Exercise and Exorcise

Sunday morning has come around again; much too quickly. It came with two possibilities: a passive, meaningless stretch of twenty-four hours or a moment seized and gently squeezed of its goodness. We chose the latter.

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After a two year battle with the world, I appear to be content. Contentment is so different from its superficial cousin, happiness. Contentment doesn’t wear a showy smile. Contentment doesn’t belly laugh. Contentment doesn’t leave without warning, leaving a grey vacuum that swallows the pain of having to live without it.

Contentment just is.

So here is me, content. And this morning, to build upon this feeling of being here, we went for a run in the countryside. We being my lovely wife and me.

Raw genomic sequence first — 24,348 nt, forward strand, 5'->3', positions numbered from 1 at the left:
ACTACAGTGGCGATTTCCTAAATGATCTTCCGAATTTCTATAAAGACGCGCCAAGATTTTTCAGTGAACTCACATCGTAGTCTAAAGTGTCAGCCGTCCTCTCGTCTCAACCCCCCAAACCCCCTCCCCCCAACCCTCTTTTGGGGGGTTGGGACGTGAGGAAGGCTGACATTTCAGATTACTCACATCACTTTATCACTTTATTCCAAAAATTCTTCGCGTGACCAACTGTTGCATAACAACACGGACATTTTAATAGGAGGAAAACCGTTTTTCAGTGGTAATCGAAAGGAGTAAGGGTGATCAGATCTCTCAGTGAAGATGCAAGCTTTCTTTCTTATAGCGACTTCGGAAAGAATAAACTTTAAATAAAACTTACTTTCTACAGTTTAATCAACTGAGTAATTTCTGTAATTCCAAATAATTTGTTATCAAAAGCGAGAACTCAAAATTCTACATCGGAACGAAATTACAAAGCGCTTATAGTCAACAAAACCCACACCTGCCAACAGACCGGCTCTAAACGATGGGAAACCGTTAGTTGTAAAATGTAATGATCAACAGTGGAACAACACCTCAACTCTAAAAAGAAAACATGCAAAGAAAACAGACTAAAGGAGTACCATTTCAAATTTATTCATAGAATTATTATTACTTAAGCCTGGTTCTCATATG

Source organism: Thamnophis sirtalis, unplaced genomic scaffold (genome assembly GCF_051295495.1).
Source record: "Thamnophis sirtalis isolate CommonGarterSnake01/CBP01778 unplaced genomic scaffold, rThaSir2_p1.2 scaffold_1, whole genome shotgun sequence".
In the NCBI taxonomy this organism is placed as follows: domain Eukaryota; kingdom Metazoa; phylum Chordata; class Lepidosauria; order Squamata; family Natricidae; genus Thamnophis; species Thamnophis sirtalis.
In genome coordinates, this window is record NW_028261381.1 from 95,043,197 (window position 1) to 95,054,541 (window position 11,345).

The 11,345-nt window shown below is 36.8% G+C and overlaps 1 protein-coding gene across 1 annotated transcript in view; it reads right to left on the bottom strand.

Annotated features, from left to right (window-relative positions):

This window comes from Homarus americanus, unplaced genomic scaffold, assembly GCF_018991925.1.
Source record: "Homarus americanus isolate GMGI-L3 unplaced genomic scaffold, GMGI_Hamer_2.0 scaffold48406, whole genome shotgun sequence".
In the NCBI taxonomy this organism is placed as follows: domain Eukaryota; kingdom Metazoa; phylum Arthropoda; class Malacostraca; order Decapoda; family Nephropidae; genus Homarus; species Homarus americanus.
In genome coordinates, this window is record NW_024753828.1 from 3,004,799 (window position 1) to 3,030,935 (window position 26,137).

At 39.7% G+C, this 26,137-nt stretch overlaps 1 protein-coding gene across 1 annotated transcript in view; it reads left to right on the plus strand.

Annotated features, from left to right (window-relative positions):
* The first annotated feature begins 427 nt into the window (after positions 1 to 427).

To start with, as we drove to our route, we chunterred a little about aspects of our lives. Our middle daughter has completed her A Levels and has put off university for a year. She now sits with her smartphone, sits and sits. Her bedroom is the stuff left by hurricanes and her mother is reaching the end of her patience. My wife’s workplace is undergoing change (the type of change that has become the byword and trite idealogy of educational institutions, “We must get better and better!”). She is feeling the stress from that and I, having gone through my own psychological wildfire, am on hand to offer a comforting  perspective.

As soon as we reached the area for our run, the world began to lift.

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It’s a difficult run but so rewarding. Up and up and up with calves straining against the effort. A desire to stop to ease the rapid breathing but a continuation in order to reach the top. Once there, the panorama is reward enough.